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Discussion Starter #1
G'Day all! I've been lurking for a while, and just had a question
about the a123 M1 cells found in the DeWalt 36V battery packs. This
has almost certainly been covered before, but I can't remember the answer. :)

The a123 website says the M1 cell (found in DeWalt packs) is 3.3V and
2.3AH, yet I've read on web forums and the like that the DeWalt pack
is also 2.3Ah. Surely both can't be correct? I was of the
understanding that, wether connected in Series or Parallel, capacity
was the combined total, ie, 2.3*10=23Ah, for the DeWalt packs, just
like the Voltage is 3.3*10=33V (36V). I understand that Voltage is
different depending on configuration (33/36V for Serial, 3.3V for Parallel).

Cheers.

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Discussion Starter #2
Connecting batteries in series increases the voltage. Connecting the batte=
ries in parallel increases the AH.
Beano -- 1981 Ford Escort EV =

EValbum 1010Ted Sanders

> Date: Mon, 24 Sep 2007 01:12:26 +1000> To: [email protected]> From: defau=
[email protected]> Subject: [EVDL] A123 M1 Capacity question> > G'Day all! I'=
ve been lurking for a while, and just had a question > about the a123 M1 ce=
lls found in the DeWalt 36V battery packs. This > has almost certainly been=
covered before, but I can't remember the answer. :)> > The a123 website sa=
ys the M1 cell (found in DeWalt packs) is 3.3V and > 2.3AH, yet I've read o=
n web forums and the like that the DeWalt pack > is also 2.3Ah. Surely both=
can't be correct? I was of the > understanding that, wether connected in S=
eries or Parallel, capacity > was the combined total, ie, 2.3*10=3D23Ah, fo=
r the DeWalt packs, just > like the Voltage is 3.3*10=3D33V (36V). I unders=
tand that Voltage is > different depending on configuration (33/36V for Ser=
ial, 3.3V for Parallel).> > Cheers.> > ____________________________________=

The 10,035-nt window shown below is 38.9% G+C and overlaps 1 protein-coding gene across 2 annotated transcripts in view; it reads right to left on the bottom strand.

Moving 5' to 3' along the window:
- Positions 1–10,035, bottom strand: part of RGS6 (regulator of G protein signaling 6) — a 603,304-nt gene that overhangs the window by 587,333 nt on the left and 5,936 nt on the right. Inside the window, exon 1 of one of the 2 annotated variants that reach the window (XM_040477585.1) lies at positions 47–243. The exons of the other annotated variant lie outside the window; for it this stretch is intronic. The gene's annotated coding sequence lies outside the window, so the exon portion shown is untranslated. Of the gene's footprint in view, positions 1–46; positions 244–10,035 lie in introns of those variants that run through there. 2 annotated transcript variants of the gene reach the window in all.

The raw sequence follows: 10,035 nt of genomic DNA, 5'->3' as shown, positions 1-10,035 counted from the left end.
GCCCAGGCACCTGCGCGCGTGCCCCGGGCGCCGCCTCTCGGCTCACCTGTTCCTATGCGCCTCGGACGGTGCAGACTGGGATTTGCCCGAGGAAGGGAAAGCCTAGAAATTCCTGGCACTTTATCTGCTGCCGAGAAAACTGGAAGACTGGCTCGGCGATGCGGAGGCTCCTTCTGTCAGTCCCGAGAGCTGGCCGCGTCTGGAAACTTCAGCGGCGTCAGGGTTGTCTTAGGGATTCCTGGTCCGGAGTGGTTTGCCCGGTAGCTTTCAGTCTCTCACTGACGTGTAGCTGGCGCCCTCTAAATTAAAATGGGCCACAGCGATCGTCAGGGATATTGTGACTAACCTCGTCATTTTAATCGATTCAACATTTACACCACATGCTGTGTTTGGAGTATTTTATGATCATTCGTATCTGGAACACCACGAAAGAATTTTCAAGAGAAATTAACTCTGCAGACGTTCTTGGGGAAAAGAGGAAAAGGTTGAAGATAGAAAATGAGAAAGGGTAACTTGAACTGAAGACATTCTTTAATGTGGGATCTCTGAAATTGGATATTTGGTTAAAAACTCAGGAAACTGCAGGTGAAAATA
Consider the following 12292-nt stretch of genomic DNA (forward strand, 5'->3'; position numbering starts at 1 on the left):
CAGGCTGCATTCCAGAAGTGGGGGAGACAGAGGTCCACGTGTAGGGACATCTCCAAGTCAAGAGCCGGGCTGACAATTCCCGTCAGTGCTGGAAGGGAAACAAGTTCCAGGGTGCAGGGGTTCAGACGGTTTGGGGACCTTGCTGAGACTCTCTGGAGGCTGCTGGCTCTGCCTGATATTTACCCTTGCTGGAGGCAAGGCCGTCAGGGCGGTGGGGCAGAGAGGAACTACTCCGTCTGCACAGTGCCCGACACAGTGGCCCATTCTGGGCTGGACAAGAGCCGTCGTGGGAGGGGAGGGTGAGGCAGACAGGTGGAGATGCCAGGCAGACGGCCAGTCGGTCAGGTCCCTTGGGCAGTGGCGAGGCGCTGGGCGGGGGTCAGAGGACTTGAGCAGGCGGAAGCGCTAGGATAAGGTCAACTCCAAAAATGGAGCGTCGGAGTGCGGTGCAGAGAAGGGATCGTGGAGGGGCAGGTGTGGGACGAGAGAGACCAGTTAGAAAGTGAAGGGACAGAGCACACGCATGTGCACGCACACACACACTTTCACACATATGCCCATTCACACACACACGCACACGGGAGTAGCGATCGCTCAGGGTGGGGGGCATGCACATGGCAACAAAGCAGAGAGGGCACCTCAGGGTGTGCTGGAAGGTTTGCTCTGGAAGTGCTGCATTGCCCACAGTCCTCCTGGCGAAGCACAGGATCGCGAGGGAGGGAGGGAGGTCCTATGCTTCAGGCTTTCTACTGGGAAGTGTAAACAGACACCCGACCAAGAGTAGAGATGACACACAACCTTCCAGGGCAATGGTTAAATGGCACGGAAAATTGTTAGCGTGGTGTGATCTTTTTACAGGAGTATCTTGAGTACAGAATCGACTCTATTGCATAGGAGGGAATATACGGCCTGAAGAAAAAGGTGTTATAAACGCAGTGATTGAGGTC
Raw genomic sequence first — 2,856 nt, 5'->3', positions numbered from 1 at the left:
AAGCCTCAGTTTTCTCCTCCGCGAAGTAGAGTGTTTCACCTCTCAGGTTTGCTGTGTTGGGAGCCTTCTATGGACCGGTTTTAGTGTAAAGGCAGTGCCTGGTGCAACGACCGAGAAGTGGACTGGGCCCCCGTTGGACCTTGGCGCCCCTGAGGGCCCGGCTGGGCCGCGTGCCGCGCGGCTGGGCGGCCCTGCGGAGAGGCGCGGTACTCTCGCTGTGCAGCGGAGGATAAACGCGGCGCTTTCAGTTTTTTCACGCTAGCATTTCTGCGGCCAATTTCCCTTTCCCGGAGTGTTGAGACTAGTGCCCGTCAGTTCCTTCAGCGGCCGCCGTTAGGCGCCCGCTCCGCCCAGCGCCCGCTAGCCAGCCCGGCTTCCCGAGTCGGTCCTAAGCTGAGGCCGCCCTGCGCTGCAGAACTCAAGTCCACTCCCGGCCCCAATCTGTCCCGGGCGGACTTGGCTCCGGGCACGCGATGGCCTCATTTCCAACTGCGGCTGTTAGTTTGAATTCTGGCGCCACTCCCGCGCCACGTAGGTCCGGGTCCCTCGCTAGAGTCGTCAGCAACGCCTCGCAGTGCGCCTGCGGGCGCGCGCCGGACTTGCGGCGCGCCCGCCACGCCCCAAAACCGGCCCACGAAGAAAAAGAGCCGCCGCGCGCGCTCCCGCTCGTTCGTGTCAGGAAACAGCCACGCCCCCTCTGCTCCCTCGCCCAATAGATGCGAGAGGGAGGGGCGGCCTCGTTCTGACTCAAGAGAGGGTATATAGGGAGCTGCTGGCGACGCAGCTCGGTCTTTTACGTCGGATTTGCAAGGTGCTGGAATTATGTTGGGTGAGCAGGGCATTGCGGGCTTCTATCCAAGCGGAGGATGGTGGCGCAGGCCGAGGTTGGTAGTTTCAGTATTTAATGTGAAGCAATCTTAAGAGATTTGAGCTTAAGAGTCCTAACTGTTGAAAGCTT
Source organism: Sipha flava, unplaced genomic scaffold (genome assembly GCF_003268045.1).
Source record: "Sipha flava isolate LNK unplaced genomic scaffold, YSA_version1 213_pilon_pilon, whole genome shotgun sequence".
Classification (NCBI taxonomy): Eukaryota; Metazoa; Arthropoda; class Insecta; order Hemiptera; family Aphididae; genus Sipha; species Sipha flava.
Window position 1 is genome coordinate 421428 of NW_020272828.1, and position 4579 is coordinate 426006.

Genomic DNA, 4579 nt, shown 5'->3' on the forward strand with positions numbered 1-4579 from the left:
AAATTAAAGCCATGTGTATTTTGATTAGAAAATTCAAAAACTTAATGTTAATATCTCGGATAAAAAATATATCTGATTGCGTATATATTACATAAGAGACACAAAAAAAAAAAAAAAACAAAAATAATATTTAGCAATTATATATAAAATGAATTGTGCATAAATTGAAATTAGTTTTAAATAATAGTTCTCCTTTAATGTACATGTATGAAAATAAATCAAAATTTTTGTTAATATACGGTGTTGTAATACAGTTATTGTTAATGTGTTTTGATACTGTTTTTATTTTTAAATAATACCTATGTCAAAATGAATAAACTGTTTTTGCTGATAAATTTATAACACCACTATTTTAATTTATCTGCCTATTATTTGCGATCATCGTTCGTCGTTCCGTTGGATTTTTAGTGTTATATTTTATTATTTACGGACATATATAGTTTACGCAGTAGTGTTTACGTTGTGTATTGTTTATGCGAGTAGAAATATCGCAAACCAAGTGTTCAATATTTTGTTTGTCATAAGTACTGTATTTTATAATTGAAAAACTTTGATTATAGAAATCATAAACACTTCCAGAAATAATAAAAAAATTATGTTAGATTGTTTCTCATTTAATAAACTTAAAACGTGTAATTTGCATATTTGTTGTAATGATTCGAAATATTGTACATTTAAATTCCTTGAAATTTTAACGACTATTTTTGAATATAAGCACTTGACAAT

___________> For subscription options, see> http://lists.sjsu.edu/mailman/l=
istinfo/ev
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Discussion Starter #3
both are 'correct'
capacity is not measured in Ah. it's Wh (watthours or powertime)
so the capacity is the voltage times the amphours (Ah).amp hours means
how many amps you can pull in an our. but the power is watt

the cells in the dewalt packs are in series in which the voltage is
added. when they are in parallel the amp power is added. also the Ah

so when you want to know the capacity of a battery setup you multiply
the voltage and the Ah number.

Dan

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Discussion Starter #5
Don't be confusing him now. Usually, capacity = Ah, energy=Wh


----- Original Message -----
From: "Dan Frederiksen" <[email protected]>
To: "Electric Vehicle Discussion List" <[email protected]>
Sent: Sunday, September 23, 2007 11:46 AM
Subject: Re: [EVDL] A123 M1 Capacity question


> both are 'correct'
> capacity is not measured in Ah. it's Wh (watthours or powertime)
> so the capacity is the voltage times the amphours (Ah).amp hours means
> how many amps you can pull in an our. but the power is watt
>
> the cells in the dewalt packs are in series in which the voltage is
> added. when they are in parallel the amp power is added. also the Ah
>
> so when you want to know the capacity of a battery setup you multiply
> the voltage and the Ah number.
>
> Dan
>
> _______________________________________________
> For subscription options, see
> http://lists.sjsu.edu/mailman/listinfo/ev

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Discussion Starter #6
that would be like stating the capacity of a cylindrical tank as the